Q: You first learned about Mabel Stark while researching Behind the Burly Q, your first documentary. What about Mabel specifically caught your attention?

LZ: Well it is rumored that one of her first jobs in the circus was dancing in the "cooch show," so that's where the burlesque connection came in. Her career switch to working with the tigers initially intrigued me, and I wondered what it took to get into a cage with something that could kill you in seconds. The longevity of her work also intrigued me. I thought it was going to be a film about courage, but it turned out to be about love. She loved those “stripes" as she called them. When she fell in love with tigers she found a communion with these animals. She trusted them more than she did people. She knew exactly what they were capable of, but felt they were more honest than some of the backstabbing double dealing people she knew.

Q: Are there common threads in the three documentary films you’ve made? If so, what are they and how do you choose these as topics.

LZ: Former pop culture entertainers that were once hugely popular and well known, that partly because of the demise of their type of entertainment; burlesque, circus for example, are no more and we know little about them. Yet both circus and burlesque were at the forefront of our entertainment culture. They were all fiercely independent women, ahead of their time. They had to struggle and scramble to become successes.

Q: Do you feel a responsibility as a women director to make films that are specifically about women?

LZ: I feel responsible as a director to tell a good story, an honest story. I just happened to be interested in a certain type of women that has not been examined, or rather their career choices examined without preconceived notions about these women. I am interested in telling stories from the character's point of view, through their words and writings. I am interested in women who were, for whatever reasons, marginalized or stigmatized, usually for their career choices. The women were exceptional and ahead of their time and unique, strong and independent.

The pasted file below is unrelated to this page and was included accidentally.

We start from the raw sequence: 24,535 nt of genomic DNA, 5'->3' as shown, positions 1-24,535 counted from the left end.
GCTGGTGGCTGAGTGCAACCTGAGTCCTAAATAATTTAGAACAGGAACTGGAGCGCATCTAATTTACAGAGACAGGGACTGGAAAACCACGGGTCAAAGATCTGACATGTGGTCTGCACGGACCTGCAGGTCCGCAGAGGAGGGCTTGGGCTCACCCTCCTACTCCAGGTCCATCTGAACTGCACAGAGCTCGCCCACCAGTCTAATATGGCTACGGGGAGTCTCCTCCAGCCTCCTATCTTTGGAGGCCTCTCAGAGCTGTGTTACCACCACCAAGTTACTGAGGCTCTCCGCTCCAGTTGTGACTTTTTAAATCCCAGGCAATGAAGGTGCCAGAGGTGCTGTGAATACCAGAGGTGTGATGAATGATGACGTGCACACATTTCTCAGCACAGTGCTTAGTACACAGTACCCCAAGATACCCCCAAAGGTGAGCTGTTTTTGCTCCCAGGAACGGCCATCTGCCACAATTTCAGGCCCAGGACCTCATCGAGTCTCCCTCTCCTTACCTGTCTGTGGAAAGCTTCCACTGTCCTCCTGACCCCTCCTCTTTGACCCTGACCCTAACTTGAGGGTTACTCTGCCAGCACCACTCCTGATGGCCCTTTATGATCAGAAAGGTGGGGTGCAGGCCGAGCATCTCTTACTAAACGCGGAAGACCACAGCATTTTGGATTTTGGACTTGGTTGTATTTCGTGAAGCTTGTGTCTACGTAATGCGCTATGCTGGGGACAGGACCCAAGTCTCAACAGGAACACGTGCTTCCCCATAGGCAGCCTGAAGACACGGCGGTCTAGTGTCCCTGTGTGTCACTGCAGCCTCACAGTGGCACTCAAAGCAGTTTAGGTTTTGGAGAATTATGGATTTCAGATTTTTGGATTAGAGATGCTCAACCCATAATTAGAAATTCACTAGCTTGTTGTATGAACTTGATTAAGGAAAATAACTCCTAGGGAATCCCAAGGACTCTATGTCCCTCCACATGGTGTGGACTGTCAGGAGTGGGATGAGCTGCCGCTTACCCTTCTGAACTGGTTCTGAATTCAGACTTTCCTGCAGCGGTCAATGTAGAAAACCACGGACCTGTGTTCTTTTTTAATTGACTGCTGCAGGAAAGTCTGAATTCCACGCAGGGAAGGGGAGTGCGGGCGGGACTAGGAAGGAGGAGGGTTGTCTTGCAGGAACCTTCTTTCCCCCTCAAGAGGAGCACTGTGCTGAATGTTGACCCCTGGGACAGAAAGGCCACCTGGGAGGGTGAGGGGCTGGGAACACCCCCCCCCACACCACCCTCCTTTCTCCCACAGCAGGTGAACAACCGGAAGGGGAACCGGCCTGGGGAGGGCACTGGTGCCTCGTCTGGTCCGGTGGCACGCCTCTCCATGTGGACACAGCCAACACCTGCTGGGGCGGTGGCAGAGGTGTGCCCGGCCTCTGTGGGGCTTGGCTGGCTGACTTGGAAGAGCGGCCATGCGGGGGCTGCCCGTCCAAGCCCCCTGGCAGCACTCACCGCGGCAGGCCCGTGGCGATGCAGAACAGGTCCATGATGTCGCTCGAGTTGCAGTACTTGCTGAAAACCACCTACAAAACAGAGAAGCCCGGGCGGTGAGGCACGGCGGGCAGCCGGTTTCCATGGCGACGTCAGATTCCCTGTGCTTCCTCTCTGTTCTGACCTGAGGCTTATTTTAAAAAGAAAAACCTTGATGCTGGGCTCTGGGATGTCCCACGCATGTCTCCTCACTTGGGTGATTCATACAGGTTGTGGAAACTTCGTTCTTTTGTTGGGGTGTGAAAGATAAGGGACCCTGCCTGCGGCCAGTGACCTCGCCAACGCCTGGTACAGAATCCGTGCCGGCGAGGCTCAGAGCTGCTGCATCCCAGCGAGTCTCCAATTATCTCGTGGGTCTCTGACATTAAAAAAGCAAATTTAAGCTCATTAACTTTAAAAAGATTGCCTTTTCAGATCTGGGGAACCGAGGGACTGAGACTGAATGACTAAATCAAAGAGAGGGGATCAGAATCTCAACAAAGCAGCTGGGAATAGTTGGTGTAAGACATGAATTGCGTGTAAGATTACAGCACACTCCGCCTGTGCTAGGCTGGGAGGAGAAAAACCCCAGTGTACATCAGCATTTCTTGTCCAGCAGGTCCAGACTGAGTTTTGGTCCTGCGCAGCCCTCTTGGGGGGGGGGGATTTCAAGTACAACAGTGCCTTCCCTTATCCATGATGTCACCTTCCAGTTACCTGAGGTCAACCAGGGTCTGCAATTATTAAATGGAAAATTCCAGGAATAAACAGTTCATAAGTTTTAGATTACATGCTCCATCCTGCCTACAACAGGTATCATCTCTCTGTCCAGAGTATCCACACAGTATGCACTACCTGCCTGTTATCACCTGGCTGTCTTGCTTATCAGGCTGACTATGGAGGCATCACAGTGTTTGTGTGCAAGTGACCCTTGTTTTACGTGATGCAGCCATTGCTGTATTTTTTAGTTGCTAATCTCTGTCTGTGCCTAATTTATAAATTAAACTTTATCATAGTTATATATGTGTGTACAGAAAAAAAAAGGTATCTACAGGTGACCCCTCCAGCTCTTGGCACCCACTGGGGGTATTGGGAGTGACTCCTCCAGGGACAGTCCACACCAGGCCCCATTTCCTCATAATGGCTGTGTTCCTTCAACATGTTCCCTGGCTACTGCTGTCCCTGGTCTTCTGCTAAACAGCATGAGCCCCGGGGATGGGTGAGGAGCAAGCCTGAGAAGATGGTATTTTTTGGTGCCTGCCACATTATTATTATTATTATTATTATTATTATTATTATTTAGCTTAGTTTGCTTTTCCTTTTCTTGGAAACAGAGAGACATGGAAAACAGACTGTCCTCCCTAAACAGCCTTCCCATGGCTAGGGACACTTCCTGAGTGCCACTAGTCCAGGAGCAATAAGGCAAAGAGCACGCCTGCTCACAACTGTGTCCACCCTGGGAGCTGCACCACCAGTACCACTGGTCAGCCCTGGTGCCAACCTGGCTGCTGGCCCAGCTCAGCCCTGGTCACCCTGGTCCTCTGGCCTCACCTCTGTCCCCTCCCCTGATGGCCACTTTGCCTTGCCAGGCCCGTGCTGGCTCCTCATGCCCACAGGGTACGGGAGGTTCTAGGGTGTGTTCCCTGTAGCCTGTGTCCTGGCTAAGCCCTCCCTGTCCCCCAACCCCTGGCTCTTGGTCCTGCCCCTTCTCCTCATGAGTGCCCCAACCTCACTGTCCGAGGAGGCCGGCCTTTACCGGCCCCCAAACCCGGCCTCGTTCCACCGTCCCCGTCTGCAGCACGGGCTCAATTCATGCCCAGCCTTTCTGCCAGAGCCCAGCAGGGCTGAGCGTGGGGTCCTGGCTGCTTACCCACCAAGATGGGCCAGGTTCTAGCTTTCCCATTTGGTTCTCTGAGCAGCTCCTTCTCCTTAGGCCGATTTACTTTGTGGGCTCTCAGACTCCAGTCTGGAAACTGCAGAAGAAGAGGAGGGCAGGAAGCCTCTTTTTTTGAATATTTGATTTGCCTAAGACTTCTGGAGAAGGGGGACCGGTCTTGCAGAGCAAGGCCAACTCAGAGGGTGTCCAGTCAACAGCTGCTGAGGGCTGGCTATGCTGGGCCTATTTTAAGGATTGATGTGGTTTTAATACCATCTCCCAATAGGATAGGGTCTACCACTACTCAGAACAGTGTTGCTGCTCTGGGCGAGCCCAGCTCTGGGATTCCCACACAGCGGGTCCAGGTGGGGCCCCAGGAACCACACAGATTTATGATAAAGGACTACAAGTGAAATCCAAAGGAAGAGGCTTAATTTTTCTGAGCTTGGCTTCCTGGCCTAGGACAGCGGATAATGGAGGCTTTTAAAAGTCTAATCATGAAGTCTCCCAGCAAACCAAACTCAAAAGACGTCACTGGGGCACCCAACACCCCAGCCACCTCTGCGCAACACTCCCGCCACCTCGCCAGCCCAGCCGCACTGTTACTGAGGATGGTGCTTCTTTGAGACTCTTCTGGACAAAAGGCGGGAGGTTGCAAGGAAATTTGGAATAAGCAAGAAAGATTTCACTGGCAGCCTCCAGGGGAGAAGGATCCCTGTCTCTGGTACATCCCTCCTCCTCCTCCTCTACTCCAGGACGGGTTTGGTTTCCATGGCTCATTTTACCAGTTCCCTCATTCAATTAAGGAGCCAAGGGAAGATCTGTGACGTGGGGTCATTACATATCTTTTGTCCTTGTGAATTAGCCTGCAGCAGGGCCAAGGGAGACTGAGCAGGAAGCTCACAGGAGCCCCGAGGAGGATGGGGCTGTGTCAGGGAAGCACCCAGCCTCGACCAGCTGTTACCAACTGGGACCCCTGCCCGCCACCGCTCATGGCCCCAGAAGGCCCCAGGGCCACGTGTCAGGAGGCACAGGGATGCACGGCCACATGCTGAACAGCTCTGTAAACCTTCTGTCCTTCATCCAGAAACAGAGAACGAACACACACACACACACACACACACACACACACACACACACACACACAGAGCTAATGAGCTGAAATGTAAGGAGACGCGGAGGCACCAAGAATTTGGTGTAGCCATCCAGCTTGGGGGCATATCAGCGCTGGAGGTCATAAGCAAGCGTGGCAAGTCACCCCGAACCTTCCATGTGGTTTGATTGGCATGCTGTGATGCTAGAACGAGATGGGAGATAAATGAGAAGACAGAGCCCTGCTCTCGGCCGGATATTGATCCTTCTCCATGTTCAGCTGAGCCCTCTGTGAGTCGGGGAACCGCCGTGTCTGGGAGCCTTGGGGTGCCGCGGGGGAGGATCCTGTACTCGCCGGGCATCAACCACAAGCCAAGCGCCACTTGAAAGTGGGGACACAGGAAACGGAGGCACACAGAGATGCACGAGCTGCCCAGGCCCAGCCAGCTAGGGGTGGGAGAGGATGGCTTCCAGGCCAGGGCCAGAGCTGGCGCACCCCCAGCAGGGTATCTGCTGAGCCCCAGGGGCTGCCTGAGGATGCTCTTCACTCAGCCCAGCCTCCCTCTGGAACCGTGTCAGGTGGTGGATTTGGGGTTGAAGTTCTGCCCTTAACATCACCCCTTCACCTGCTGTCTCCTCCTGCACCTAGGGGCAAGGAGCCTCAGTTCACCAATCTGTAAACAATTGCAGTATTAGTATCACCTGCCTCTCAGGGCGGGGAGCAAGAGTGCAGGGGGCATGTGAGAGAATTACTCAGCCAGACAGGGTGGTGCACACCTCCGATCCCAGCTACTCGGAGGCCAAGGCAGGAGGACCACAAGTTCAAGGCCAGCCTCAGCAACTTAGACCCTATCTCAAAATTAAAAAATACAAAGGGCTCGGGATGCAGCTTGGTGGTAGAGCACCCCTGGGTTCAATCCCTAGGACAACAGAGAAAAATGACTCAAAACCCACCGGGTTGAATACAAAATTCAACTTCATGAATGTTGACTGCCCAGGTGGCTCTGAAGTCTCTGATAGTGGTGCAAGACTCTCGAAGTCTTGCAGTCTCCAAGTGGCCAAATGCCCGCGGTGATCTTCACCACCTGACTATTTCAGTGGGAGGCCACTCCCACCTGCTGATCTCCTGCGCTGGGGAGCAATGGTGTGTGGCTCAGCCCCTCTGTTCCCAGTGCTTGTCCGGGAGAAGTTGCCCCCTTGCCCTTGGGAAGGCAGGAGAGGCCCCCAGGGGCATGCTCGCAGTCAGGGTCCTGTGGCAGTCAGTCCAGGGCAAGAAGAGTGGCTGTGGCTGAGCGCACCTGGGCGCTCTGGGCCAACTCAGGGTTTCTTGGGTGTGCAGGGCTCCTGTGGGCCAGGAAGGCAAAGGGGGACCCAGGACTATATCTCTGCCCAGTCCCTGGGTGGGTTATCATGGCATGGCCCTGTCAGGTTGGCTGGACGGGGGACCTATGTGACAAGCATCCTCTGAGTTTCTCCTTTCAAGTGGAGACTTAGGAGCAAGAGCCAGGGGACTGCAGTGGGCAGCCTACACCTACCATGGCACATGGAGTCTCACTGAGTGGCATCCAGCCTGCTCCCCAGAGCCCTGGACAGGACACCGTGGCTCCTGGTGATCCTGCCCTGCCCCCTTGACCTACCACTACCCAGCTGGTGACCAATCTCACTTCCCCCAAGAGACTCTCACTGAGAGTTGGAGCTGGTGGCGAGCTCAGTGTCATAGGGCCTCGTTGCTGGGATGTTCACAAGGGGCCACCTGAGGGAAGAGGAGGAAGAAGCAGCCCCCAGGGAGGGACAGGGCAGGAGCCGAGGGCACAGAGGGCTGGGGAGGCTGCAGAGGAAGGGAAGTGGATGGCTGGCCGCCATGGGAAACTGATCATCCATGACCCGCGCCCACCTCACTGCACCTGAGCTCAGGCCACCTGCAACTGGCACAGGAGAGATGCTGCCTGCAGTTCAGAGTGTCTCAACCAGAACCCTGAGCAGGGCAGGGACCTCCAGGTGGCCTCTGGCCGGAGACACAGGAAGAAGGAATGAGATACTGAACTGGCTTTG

Q: How long did it take to make this film and what was the production experience? Any unforeseen challenges? Specifically, when you filmed in Sarasota, FL at Kay Rosaire’s tiger compound...

LZ: Initially it was challenging to have current and former animal trainers talk to me. They had been set up before by animal rights group and did not want to be sabotaged. But some were also familiar with my former work and for example how I treated Daisy and Violet Hilton, Siamese superstars, and grew to trust me in that they, nor Mabel, were being exploited. The most thrilling was filming the tigers. They are mesmerizing animals. I wanted to film the tigers as the trainers would have seen them, from their point of view, so we put cameras on the trainers directly. These circus folks devote themselves to their craft and the animals. We were given full access for days with the animals, and it took a year or two to complete, mostly because I had a book deadline in between.

Q: You interviewed 5 or 6 female tiger trainers, did you notice any personality traits that were similar? Are there any parallels with women who choose to direct films or more broadly with women who succeed in male-dominated careers?

LZ: Well they ALL owned dogs now, which was hilarious. The love they felt and feel for their cats, their tigers, could not be faked. There were a lot of touching moments they shared with us. There was a certain element of them being more comfortable with animals than people. To succeed at anything, one must be tough - and all of them, as well as me, have a certain toughness. Mabel for example would not take no for an answer, as I would not when people stood me up for interviews. I called the next day, I showed up the next day. You keep moving forward with enthusiasm and integrity.

Q: How does one become a big cat keeper today at a sanctuary or zoo?

LZ:  It’s tough as times are changing. Sadly, we will see the end of animals in circuses and we will lose a certain understanding and communion these "old" trainers learned.

Q: What do you hope that girls/young women who watch the film today will take away from it? What impact do you hope to have with this film?

LZ: To never take no for an answer.  That whatever sex or age you are that should not stop you. Never give up. And to be unique and different is a good thing.

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